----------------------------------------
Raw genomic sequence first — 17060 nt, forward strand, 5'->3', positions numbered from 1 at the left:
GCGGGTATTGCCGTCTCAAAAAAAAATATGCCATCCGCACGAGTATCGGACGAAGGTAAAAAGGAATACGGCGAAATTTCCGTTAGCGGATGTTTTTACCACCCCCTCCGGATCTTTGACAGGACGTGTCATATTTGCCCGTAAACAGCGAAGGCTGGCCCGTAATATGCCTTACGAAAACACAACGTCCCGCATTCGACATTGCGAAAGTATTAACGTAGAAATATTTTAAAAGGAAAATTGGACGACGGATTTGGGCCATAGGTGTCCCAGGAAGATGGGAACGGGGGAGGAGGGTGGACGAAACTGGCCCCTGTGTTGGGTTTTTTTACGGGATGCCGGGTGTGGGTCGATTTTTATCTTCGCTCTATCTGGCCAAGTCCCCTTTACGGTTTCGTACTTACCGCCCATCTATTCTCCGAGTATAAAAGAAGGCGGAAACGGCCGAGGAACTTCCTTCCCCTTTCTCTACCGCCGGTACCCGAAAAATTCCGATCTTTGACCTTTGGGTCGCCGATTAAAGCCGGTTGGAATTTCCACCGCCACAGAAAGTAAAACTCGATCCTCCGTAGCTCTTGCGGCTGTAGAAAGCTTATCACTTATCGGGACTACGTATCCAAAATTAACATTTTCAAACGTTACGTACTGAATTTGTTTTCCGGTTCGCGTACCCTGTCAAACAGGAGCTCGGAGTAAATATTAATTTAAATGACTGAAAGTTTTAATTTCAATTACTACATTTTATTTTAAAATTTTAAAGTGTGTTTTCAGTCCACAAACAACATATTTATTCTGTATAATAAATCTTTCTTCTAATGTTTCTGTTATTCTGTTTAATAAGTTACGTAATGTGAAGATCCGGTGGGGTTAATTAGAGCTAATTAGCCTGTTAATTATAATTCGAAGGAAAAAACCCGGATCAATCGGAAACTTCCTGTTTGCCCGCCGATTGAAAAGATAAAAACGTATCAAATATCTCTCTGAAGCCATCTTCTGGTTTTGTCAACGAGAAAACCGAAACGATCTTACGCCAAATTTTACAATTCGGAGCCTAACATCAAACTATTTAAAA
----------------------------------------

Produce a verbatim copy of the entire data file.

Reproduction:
Raw genomic sequence first — 17060 nt, forward strand, 5'->3', positions numbered from 1 at the left:
GCGGGTATTGCCGTCTCAAAAAAAAATATGCCATCCGCACGAGTATCGGACGAAGGTAAAAAGGAATACGGCGAAATTTCCGTTAGCGGATGTTTTTACCACCCCCTCCGGATCTTTGACAGGACGTGTCATATTTGCCCGTAAACAGCGAAGGCTGGCCCGTAATATGCCTTACGAAAACACAACGTCCCGCATTCGACATTGCGAAAGTATTAACGTAGAAATATTTTAAAAGGAAAATTGGACGACGGATTTGGGCCATAGGTGTCCCAGGAAGATGGGAACGGGGGAGGAGGGTGGACGAAACTGGCCCCTGTGTTGGGTTTTTTTACGGGATGCCGGGTGTGGGTCGATTTTTATCTTCGCTCTATCTGGCCAAGTCCCCTTTACGGTTTCGTACTTACCGCCCATCTATTCTCCGAGTATAAAAGAAGGCGGAAACGGCCGAGGAACTTCCTTCCCCTTTCTCTACCGCCGGTACCCGAAAAATTCCGATCTTTGACCTTTGGGTCGCCGATTAAAGCCGGTTGGAATTTCCACCGCCACAGAAAGTAAAACTCGATCCTCCGTAGCTCTTGCGGCTGTAGAAAGCTTATCACTTATCGGGACTACGTATCCAAAATTAACATTTTCAAACGTTACGTACTGAATTTGTTTTCCGGTTCGCGTACCCTGTCAAACAGGAGCTCGGAGTAAATATTAATTTAAATGACTGAAAGTTTTAATTTCAATTACTACATTTTATTTTAAAATTTTAAAGTGTGTTTTCAGTCCACAAACAACATATTTATTCTGTATAATAAATCTTTCTTCTAATGTTTCTGTTATTCTGTTTAATAAGTTACGTAATGTGAAGATCCGGTGGGGTTAATTAGAGCTAATTAGCCTGTTAATTATAATTCGAAGGAAAAAACCCGGATCAATCGGAAACTTCCTGTTTGCCCGCCGATTGAAAAGATAAAAACGTATCAAATATCTCTCTGAAGCCATCTTCTGGTTTTGTCAACGAGAAAACCGAAACGATCTTACGCCAAATTTTACAATTCGGAGCCTAACATCAAACTATTTAAAA